Faith, Family, Love and Reviews

Kregel Tour: Should Christians be Environmentalists? by Dan Story

on August 24, 2012


About the Book:


Did God instruct the human race to be His caretakers over nature? If so, is environmental exploitation disobedience to God? Is it true, as many critics claim, that Christianity is the root cause of today’s environmental problems–or are all religions and cultures responsible? How should the church respond?

Should Christians Be Environmentalists? systematically tackles these tough questions and more by exploring what the Bible says about the environment and our stewardship of creation. Looking at three dimensions of environmentalism as a movement, a Bible-based theology of nature, and the role the church has in environmental ethics, Dan Story examines each through a theological, apologetic, and practical lens.

Writing with easy-to-understand, nontechnical language, the author provides a powerful rebuttal to critics who claim Christianity is anti-environmental. He urges Christians–especially high school and college students–to embrace the tremendous evangelistic opportunities that exist in the environment debate.

In a time when Christians are becoming increasingly aware of the seriousness of today’s environmental and ecological problems and want the church to become more informed and engaged in confronting these issues, this book is the perfect introduction to this timely topic.


My Opinion:


I’m very much in agreement with the author that as Christians, we do need to take care of God’s creation as He did put us in charge – but I too see how the ‘left’ has turned environmentalism as a cross to die on, figuratively speaking.  I don’t like being told by those that I should only use one square of toilet paper or that by having more than 1.2 children I’m somehow polluting and killing our world.  The author states that with technology most people today, especially children, don’t get into nature enough or learn to appreciate it.  I don’t see technology as being the ‘bad guy’ but it’s ultimately the person’s fault to not want to be involved in anything past their gadget or game.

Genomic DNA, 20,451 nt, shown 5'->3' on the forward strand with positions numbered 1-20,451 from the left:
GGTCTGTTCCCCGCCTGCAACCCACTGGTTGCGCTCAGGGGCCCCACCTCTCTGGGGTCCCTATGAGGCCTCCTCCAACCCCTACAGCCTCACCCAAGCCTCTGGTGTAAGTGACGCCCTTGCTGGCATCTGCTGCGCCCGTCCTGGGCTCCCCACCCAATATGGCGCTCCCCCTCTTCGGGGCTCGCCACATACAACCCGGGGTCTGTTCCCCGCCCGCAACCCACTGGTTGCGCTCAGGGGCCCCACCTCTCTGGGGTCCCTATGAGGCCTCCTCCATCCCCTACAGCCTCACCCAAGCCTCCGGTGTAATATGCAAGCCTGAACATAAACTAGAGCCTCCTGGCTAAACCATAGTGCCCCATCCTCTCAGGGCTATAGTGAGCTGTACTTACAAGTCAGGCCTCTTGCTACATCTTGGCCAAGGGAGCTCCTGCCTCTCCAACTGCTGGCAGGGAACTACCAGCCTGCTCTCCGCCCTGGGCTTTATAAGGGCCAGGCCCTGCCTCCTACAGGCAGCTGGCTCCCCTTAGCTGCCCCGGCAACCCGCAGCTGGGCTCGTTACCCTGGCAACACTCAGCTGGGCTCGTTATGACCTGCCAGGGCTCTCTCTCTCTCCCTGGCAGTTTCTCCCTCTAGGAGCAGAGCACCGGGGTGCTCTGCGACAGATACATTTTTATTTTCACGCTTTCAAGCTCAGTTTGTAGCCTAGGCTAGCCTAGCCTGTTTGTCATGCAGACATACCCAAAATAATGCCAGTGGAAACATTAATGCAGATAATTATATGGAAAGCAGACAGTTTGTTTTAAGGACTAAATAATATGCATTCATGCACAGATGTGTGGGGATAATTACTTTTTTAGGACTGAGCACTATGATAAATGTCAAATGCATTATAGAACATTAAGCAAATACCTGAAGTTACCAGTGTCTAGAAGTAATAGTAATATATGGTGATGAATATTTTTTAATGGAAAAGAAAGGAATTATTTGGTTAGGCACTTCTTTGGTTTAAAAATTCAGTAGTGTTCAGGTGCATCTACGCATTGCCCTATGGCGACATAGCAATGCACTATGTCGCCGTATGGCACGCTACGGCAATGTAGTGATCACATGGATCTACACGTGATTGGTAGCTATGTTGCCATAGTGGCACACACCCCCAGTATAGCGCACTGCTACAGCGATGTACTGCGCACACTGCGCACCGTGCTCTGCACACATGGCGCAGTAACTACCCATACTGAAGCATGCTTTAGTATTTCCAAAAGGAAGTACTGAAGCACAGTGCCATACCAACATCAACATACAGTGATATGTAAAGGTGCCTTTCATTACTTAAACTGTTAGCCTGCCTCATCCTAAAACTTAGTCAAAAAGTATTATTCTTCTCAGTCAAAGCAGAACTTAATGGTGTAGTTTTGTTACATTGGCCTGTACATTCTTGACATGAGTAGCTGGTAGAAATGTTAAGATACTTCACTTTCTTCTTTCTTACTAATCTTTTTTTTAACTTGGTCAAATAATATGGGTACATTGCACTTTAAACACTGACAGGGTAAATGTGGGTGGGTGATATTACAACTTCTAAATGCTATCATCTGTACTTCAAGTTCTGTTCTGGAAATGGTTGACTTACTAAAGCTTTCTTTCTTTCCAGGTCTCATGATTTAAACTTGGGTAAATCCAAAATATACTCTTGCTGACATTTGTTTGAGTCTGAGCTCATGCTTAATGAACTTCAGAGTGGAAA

Should Christians care for the earth?  Yes.  Do we have to label ourselves as environmentalists?  No.  I love to take hikes and get my children out with me, especially in the fall which is my favorite season, and we leave our Kindles and iPods (except for when I need pictures for our portfolios) at home.  I do little things such as composting food scraps, hanging laundry out, and other small things but I don’t see myself as an environmentalist – to me it’s about saving money cutting back on our use of electricity so that our bill isn’t so high, but some I guess could see it as an environmental thing too.


I was really hoping for some new revelation in reading this book but it just didn’t come to me.  At some points I saw what seemed like anger in some of the commentary about how the church isn’t doing enough and while I don’t think that was the author’s intent, that was how I perceived it.  There was also some rather dry points that I found it hard to get through – tell me why I should be an environmentalist, I don’t need to know the liberal side as I hear it every time I turn on the T.V.  For me it was a lot of back and forth as to why Christians should be environmentalists even though most of the groups that support these endeavors go against everything a Christian should stand for.  Parts of the book were really interesting and held my attention but others I could have just skipped over.


**Disclaimer:  I was given a copy of this book from Kregel Publications in exchange for my honest opinion, no other compensation was given.


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